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SimplyGo users face overcharging woes: Multiple charges caused by device switching

A commuter shares his experience with SimplyGo’s overcharging issue when using different devices. This glitch results in separate charges for each trip leg, causing potential double or triple fares.




SINGAPORE: Ernest Wee Wen Liang recently brought attention to an issue he faced with the SimplyGo payment system, as featured by The Straits Times on 15 February.

From his experience, Ernest emphasized the importance of addressing a lesser-known problem among SimplyGo users, highlighting the necessity of refining the system before it becomes the default method for public transport payments.

Amidst the growing public interest in SimplyGo, Ernest decided to download the SimplyGo app in January to keep track of his travel expenses.

However, what ensued left him grateful for unexpected reasons.

Upon reviewing his fare expenses from 20 January to 8 February, Ernest identified 19 instances where SimplyGo had overcharged him on his credit card.

The overcharges amounted to double or even triple the maximum fare, disregarding the distance-based fare principle and depending on the number of transport modes used.

This discovery alarmed Ernest, especially considering his years of using linked credit card payments for public transport fares.

The issue manifests during a trip when a different mobile device is used to pay for a fare, irrespective of whether the device is linked to the same credit card.

Consequently, alternating between devices within a single trip results in separate charges for each leg of the journey.

“So while the physical credit card or a linked iPhone or Apple Watch may all be valid payment modes, alternating between any of these modes within a single trip would result in separate charges for each leg of the trip,” said Ernest.

The problem arises because the fare reader is unable to determine the end-to-end origin and destination, leading to each leg being charged the maximum fare.

Ernest expressed frustration, stating that his only recourse is to write in and request reimbursement for the limited transactions he can access through the app.

Ernest believes that this issue may be affecting many other commuters and urges SimplyGo to address it promptly.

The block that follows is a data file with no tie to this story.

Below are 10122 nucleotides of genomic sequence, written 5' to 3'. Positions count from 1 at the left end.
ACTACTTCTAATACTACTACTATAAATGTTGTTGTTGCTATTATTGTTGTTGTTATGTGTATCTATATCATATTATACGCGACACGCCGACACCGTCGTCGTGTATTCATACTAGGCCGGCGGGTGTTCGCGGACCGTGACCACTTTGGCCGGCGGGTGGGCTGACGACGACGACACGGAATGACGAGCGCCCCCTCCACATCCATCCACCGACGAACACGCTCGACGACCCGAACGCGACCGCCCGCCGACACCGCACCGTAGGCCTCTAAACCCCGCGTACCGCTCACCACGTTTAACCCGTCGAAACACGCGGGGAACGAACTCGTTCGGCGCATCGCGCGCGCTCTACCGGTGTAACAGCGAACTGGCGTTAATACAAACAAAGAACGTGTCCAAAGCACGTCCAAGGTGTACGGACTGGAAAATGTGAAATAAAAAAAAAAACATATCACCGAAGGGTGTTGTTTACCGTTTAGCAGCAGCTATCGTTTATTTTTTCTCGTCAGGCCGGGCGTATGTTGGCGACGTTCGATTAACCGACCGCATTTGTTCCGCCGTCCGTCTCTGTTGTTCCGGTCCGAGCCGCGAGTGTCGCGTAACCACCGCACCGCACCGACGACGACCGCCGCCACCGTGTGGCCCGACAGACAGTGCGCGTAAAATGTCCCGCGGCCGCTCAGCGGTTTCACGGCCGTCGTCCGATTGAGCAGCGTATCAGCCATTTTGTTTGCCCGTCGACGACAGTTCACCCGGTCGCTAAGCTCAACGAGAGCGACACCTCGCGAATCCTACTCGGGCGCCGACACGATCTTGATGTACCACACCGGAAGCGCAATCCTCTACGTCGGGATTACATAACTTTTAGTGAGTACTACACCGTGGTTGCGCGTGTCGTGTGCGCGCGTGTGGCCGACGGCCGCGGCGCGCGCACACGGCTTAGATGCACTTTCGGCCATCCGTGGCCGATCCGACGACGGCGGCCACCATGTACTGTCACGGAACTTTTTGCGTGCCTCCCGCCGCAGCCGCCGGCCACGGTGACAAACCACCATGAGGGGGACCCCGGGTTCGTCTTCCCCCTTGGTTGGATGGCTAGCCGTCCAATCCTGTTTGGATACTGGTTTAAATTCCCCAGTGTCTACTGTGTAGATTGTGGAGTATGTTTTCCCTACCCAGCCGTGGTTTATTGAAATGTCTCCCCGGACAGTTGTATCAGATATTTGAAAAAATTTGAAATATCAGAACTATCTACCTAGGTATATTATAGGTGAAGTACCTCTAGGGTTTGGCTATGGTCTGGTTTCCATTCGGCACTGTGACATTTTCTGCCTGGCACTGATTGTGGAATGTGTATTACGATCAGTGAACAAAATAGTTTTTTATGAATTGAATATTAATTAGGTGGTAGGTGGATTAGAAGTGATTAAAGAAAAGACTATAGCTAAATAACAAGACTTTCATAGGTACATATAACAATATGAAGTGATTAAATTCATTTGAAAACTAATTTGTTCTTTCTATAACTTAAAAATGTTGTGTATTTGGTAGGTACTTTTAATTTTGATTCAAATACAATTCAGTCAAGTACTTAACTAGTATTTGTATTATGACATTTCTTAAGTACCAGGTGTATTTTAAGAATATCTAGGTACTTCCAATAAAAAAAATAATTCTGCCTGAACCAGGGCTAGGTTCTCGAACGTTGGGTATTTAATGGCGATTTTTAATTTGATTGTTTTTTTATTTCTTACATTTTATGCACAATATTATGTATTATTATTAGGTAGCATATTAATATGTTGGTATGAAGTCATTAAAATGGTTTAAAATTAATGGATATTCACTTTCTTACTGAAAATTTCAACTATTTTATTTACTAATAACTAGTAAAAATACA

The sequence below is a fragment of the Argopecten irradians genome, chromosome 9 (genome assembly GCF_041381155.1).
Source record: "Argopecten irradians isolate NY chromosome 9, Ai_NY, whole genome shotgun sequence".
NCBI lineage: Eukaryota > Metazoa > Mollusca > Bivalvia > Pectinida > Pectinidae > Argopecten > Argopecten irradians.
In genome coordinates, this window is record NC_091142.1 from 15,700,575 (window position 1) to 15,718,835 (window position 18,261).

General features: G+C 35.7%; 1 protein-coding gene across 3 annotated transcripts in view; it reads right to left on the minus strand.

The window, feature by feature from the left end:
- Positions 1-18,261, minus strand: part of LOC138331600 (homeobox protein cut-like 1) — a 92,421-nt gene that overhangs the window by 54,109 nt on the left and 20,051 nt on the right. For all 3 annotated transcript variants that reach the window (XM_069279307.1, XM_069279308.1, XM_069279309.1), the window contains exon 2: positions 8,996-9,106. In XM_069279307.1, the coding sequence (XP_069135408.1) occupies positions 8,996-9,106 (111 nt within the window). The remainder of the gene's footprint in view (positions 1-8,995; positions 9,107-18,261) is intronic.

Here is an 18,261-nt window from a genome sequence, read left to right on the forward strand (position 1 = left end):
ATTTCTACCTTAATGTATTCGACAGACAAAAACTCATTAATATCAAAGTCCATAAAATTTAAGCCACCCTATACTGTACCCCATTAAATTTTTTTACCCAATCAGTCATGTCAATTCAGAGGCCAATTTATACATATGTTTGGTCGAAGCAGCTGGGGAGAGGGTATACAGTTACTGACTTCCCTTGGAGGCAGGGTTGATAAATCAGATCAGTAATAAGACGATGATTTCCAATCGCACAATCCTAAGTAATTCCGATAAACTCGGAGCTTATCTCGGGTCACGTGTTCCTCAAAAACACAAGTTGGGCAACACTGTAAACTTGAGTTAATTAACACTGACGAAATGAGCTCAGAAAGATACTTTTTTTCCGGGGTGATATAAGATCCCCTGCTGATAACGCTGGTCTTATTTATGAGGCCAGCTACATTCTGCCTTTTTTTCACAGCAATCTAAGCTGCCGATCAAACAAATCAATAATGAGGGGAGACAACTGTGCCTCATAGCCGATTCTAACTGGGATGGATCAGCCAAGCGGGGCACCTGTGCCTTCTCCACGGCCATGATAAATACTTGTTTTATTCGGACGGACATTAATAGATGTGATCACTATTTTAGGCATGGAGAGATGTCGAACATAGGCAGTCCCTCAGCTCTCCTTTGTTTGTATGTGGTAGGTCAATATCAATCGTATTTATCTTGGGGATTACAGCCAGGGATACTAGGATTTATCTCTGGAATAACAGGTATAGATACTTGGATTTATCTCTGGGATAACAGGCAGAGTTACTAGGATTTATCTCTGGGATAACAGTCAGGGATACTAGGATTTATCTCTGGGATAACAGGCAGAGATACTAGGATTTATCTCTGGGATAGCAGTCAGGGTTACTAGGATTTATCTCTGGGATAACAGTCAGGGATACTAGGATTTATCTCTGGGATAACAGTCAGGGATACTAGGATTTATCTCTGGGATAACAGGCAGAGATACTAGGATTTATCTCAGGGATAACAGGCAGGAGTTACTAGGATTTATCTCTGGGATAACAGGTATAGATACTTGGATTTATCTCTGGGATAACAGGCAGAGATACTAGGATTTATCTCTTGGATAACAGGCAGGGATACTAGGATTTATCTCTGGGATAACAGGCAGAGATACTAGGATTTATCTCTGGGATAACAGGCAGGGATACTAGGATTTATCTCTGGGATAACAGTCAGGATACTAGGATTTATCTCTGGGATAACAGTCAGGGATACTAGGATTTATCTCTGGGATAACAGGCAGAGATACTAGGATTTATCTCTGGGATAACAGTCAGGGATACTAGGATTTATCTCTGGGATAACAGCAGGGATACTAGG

He points out that most commuters may assume that the mode of payment device should not impact the final fare, as long as it is linked to the same payment mode, such as the same credit card.

To prevent confusion and potential overcharging, commuters should either be explicitly informed about this issue or the device payment process should be made seamless.

Otherwise, this “bug” in the system has the potential to inflate costs for unsuspecting commuters.

SimplyGo clarifies mobile payment guidelines to avoid overcharges

However, it has come to light that SimplyGo has addressed this matter in their FAQ section.

According to SimplyGo’s explanation, users have the option to make transit payments using mobile payment methods, similar to the use of contactless bank cards.

The accepted mobile payment modes include Apple Pay, Fitbit Pay, Garmin Pay, Google Pay, and Samsung Pay.

However, NETSPay is not accepted in public transit.

To utilize mobile payments for transit, users can add a Mastercard or Visa bank card to any of the listed mobile payment modes and begin using it for transit services.

To ensure a seamless experience with mobile payments, SimplyGo advised users to adhere to the following guidelines:

1. Tap in and out using the same mobile payment mode and mobile device, with the same card.
2. Mixing cards, mobile wallets, or different mobile devices when tapping in and out may lead to multiple charges, even if the same payment card is linked to the mobile wallet and/or device.

For instance, if a commuter taps in with a mobile wallet linked to bank card A, they must tap out using the same mobile wallet and mobile device, both linked to bank card A, as illustrated by SimplyGo.

Failure to do so may result in separate transactions, leading to multiple charges.

Commuters in Singapore were previously mandated by the Land Transport Authority (LTA) to change to the Account-Based Transcation (ABT) SimplyGo cards by 1 June this year after its earlier announcement to phase out the EZ-Link cards and Nets Flashpay cards.

However, public outcry over the decision and the reluctance of many existing users of the Card-Based Transaction (CBT) cards compelled LTA to reverse its previous decision and allow the continued use of the CBT cards till 2030 at an estimated cost of S$40 million.

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Now that “SimplyGo” has turned into a scam. I expect it to be included into the numerous “beware of scam” posters that the SPF seems to have so much free time in pasting around the neighbourhood.

Ah yes, the ruling government will protect Singaporeans from scams. Because only the ruling government should be able to scam the gullible Cotton Sheep. Only in Uniquely Singapore~


That means true! It simply has to GOH

These woes must be indications of our monkeys developing their own so-called AI system. Better stick to writing parking apps (for which Ownself awarded Ownself with Ownself award), hor.

Just like POSB DBS … Dunno why cannot download statements … Why ah?!? Cannot allow public to double check ah?!?

Overcharging and charging maximum fare due to “glitches” is not a bug. It is an unintented “feature” that will NOT be FIXED as it is in the interests of the SimplyGo operator.

The only way to get it fixed is if Chee Hong Tat mandates that such errors will result in FREE trips to the commuter. This will only happen if Chee Hong Tat places commuters interests first and ahead of corporate interests. It also happens to be the RIGHT thing to do.

Why need to waste taxpayers’ monies to replace a working system with a system that has so much faults?